It’s pretty, it’s shiny, it’s red, and it does MPEG-4 rate shaping.
The new Motorola “headend 2.0″ solution launched at the ANGA Cable Show this week plugs some serious holes in the European cable infrastructure market, and it does so after a period of years when Motorola’s involvement in the space has been limited. For one thing, the solution (details in a moment) supports DVB SimulCrypt conditional access (CA) technology. Simulcrypt is used by ninety-odd percent of the European cable operators, and until now Motorola hasn’t focused its technology efforts to support the Simulcrypt CA scheme, hence the limited presence in Europe.
More importantly, however, the new Motorola solution offers a capability that is virtually non-existent from other European cable infrastructure providers: MPEG-4 rate shaping. Unlike in the US, all HD content in Europe is delivered using MPEG-4 rather than MPEG-2. With MPEG-4 rate shaping capabilities in the headend, European operators can now do a lot more to optimize bandwidth while mitigating the risk of packet dropping. Motorola is demonstrating the solution by delivering four MPEG-4 HD streams and four MPEG-2 SD streams over a single QAM channel. It would certainly be possible to cram more into the space of one QAM channel, but the purpose here is to show that the quality of all eight video streams isn’t compromised through rate shaping. Operators gain capacity. Consumers continue to get high-quality HD and SD video.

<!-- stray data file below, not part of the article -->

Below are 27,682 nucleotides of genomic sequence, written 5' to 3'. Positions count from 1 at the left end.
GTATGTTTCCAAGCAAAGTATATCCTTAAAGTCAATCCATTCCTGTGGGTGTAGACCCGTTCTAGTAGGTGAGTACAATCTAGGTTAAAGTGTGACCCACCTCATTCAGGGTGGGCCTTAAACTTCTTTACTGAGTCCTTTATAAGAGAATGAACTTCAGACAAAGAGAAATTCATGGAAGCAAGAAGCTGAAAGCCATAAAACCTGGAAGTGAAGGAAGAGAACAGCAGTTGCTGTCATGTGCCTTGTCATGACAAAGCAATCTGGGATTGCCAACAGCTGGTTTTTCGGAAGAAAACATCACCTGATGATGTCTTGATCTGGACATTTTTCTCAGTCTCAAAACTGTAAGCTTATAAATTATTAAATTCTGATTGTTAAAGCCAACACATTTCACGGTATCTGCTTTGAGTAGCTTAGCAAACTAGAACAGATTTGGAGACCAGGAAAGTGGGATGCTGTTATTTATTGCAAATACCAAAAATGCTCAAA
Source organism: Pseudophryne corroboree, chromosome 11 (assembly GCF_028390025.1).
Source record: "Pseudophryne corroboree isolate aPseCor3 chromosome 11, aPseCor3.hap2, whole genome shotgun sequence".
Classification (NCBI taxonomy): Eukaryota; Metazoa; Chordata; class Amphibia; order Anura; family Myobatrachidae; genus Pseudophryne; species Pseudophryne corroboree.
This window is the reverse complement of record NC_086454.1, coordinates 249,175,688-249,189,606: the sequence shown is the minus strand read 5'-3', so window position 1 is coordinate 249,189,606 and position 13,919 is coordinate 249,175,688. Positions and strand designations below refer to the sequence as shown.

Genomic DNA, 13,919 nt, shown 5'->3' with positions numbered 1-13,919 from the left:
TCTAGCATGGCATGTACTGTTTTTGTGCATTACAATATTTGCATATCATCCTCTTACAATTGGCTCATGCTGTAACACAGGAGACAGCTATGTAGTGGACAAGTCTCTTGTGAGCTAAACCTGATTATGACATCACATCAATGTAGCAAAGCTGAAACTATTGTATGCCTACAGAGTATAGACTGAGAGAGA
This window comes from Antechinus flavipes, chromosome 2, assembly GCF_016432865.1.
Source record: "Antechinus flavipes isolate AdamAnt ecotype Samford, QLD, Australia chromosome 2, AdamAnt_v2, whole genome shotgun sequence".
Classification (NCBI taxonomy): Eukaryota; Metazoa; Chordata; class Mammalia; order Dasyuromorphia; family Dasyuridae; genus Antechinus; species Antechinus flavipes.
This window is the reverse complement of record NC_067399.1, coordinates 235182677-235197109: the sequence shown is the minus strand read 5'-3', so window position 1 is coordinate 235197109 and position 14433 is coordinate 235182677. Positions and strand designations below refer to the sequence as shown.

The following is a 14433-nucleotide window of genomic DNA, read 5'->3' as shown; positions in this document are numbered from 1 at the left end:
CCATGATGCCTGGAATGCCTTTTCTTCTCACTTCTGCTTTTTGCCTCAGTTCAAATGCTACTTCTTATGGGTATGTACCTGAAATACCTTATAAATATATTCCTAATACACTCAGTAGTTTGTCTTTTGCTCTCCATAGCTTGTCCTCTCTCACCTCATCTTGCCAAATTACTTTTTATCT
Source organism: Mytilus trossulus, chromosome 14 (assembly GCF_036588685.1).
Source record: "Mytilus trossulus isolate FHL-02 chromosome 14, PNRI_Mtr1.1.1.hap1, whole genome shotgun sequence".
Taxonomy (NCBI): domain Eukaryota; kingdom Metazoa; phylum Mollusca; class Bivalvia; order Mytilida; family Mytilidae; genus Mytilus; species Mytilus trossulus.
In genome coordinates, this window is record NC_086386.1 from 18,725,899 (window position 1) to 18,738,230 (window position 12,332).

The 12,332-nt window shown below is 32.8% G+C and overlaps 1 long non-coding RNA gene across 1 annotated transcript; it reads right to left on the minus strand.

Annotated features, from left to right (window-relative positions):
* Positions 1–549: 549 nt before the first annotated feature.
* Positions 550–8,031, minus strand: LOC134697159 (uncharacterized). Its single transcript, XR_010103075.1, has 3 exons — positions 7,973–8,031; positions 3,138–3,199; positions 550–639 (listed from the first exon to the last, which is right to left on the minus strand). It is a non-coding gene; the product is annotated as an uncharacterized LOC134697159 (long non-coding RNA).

The other upside of the Motorola solution is that it’s made up of several pieces that all work well together and support the widely-deployed network management platform DataMiner. DataMiner provides a view into the entire operation of a cable provider’s network for monitoring and diagnostic activities.
So what makes up the Motorola “headend 2.0″?
- The CAP1000 2.0 CherryPicker application platform with MPEG-4 and MPEG-2 rate shaping
- The APEX1000 high-density EdgeQAM with five active output ports and one standby port for fail-over
- The REM1000 Redundant Edge Matrix (aka switch) for automated fail-over to the sixth port of the APEX1000
Glad you asked, right? According to folks on the ground at ANGA, the new Motorola solution is getting a lot of attention from European operators.